The couple looked after their friend when he became unable to care for himself, and they helped him deal with his affairs. He offered them the use of two properties he owned, which they accepted. Over the ensuing years, they decorated and maintained the properties and even carried out improvements to one of them. The man told the couple that he intended to leave the properties to them when he died and also made other people aware that this was his intention. He signed a document to that effect, but it was not a valid will and he died legally intestate. At the point at which the man died, the properties were worth £280,000.
The couple applied for the title to the properties to be transferred to them. When their request was refused, they went to court claiming that the man’s promise had created a ‘constructive trust’ for them and that they were entitled to the properties because they had acted to their own detriment on account of the man’s promise. Where a person acts to their own detriment on the basis of a promise made by another person, it may be possible to mount a successful claim.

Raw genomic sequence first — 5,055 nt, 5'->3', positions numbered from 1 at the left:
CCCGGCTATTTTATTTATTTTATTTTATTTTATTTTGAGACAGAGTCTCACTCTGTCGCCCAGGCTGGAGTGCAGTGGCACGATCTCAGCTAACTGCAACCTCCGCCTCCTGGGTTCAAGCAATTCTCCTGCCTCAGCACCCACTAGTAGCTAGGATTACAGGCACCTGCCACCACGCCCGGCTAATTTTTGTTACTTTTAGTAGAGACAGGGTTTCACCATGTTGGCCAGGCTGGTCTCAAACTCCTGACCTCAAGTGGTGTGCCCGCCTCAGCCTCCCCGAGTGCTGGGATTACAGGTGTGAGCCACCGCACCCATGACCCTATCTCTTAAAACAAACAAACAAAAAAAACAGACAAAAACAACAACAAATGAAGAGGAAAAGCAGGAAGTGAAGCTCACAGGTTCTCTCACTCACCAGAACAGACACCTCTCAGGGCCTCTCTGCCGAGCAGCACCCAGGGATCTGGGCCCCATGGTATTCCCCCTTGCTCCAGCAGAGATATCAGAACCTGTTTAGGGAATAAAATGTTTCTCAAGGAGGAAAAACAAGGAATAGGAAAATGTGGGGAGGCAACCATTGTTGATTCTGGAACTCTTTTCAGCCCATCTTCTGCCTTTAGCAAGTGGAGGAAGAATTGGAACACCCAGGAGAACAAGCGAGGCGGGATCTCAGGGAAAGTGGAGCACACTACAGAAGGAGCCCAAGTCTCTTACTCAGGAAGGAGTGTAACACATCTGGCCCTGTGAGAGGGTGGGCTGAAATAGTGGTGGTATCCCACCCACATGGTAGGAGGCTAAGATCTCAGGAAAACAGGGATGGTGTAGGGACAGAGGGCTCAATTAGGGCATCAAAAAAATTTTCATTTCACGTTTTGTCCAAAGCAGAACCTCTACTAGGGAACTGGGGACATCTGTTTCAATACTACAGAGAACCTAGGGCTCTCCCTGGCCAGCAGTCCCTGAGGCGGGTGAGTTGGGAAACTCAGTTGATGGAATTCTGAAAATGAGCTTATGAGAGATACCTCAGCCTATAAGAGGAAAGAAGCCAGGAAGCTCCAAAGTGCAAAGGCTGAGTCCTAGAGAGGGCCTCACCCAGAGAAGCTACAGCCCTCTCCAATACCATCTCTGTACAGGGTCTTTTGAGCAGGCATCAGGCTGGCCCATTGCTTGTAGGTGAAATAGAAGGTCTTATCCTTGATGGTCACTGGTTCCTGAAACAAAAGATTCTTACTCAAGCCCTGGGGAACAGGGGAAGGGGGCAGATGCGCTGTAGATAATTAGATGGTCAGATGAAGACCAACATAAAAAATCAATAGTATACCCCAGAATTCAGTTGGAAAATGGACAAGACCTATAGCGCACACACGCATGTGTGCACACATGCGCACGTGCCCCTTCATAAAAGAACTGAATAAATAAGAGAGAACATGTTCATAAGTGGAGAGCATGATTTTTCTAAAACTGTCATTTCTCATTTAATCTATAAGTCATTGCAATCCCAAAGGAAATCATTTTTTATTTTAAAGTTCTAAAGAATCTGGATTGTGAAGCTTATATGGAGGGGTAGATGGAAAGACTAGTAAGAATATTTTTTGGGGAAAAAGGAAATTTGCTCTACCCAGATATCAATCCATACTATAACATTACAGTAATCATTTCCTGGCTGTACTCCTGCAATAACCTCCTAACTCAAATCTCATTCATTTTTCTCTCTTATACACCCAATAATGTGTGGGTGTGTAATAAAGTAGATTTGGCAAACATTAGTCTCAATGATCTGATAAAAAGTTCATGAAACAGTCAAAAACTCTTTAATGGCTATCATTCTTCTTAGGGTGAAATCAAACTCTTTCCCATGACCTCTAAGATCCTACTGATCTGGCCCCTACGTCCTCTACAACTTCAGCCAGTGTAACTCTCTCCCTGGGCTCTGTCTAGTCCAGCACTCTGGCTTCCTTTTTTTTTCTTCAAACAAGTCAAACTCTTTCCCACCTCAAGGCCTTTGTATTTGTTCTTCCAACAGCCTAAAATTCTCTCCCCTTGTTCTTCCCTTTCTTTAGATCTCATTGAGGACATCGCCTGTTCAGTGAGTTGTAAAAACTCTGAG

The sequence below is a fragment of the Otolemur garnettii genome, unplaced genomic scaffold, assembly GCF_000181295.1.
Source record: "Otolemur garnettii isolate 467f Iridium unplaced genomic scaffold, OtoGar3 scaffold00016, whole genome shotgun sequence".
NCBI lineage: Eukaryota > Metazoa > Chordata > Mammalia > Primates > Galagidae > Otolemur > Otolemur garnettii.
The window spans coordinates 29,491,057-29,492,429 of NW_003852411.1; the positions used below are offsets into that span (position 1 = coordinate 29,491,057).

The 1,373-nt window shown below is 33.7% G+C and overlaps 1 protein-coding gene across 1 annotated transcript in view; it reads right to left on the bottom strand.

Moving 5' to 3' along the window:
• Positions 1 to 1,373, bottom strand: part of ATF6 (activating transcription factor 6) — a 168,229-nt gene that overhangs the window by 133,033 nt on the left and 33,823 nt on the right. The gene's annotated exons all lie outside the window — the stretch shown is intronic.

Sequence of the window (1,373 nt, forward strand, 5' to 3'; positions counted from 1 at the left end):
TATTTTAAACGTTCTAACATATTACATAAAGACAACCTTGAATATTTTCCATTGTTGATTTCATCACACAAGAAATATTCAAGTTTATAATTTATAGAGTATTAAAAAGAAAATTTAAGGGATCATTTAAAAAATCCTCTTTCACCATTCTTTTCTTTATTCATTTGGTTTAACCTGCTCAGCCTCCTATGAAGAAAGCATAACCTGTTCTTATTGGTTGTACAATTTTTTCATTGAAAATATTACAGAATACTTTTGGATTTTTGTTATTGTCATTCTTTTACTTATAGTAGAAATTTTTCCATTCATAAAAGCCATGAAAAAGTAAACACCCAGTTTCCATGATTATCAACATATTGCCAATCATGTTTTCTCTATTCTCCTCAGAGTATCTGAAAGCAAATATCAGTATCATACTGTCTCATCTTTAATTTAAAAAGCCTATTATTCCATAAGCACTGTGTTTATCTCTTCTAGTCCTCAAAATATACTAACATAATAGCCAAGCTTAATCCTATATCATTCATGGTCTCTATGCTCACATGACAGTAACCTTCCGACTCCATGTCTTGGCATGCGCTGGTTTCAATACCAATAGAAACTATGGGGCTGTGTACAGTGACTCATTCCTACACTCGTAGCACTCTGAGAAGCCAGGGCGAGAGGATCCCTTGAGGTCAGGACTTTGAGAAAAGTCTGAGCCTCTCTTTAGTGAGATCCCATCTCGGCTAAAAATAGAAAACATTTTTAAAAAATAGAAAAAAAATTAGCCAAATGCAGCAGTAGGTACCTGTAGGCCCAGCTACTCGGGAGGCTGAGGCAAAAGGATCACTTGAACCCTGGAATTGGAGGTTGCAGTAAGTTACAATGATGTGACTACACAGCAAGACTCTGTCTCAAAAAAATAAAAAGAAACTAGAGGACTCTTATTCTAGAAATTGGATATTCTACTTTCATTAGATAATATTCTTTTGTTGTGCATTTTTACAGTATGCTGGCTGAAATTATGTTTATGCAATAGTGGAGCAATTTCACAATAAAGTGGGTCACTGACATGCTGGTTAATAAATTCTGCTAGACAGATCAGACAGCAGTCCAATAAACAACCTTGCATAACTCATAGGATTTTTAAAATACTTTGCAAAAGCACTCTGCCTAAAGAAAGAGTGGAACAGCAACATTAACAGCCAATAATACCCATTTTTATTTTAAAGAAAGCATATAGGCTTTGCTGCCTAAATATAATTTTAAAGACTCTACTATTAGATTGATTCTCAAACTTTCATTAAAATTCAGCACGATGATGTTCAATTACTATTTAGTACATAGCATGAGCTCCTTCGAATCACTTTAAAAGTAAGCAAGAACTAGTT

However, the court rejected the couple’s claim. There was, in the mind of the judge, an insufficient link between the promise and the couple’s detriment to mean they should benefit, except by way of compensation for their expenditure and a small amount for their disappointment. Accordingly, an award of £20,000 was made. The couple appealed, claiming that there was in effect a bargain between them and the man which the court should uphold.
The Court of Appeal concluded that the man’s offer of property for use was not accompanied by a requirement that the couple carry out the acts for which they claimed compensation, so there was no ‘bargain’. Nor was there any ground for the assumption that receipt of properties worth £280,000 was in proportion to the detriment that the couple had suffered. The claim was therefore rejected.